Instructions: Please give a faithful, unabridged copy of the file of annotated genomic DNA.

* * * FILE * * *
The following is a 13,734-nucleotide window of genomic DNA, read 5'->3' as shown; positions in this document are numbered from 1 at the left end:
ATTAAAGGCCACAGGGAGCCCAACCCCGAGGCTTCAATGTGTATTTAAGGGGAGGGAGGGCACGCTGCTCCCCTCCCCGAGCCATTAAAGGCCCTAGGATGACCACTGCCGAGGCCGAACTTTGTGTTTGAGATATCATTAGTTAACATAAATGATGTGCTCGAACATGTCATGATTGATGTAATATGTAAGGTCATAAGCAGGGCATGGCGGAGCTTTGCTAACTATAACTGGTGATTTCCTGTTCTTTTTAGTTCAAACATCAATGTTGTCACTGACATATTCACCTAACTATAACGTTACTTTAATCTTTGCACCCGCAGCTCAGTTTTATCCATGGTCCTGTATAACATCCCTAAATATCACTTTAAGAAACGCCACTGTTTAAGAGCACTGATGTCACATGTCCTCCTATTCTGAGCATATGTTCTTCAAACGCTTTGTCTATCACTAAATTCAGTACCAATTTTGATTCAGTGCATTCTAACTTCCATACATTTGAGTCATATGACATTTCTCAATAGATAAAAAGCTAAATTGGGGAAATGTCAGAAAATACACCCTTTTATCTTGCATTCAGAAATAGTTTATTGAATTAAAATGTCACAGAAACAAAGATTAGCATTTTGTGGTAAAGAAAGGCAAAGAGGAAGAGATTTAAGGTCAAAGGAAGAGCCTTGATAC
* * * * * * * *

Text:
The following is a 13,734-nucleotide window of genomic DNA, read 5'->3' as shown; positions in this document are numbered from 1 at the left end:
ATTAAAGGCCACAGGGAGCCCAACCCCGAGGCTTCAATGTGTATTTAAGGGGAGGGAGGGCACGCTGCTCCCCTCCCCGAGCCATTAAAGGCCCTAGGATGACCACTGCCGAGGCCGAACTTTGTGTTTGAGATATCATTAGTTAACATAAATGATGTGCTCGAACATGTCATGATTGATGTAATATGTAAGGTCATAAGCAGGGCATGGCGGAGCTTTGCTAACTATAACTGGTGATTTCCTGTTCTTTTTAGTTCAAACATCAATGTTGTCACTGACATATTCACCTAACTATAACGTTACTTTAATCTTTGCACCCGCAGCTCAGTTTTATCCATGGTCCTGTATAACATCCCTAAATATCACTTTAAGAAACGCCACTGTTTAAGAGCACTGATGTCACATGTCCTCCTATTCTGAGCATATGTTCTTCAAACGCTTTGTCTATCACTAAATTCAGTACCAATTTTGATTCAGTGCATTCTAACTTCCATACATTTGAGTCATATGACATTTCTCAATAGATAAAAAGCTAAATTGGGGAAATGTCAGAAAATACACCCTTTTATCTTGCATTCAGAAATAGTTTATTGAATTAAAATGTCACAGAAACAAAGATTAGCATTTTGTGGTAAAGAAAGGCAAAGAGGAAGAGATTTAAGGTCAAAGGAAGAGCCTTGATAC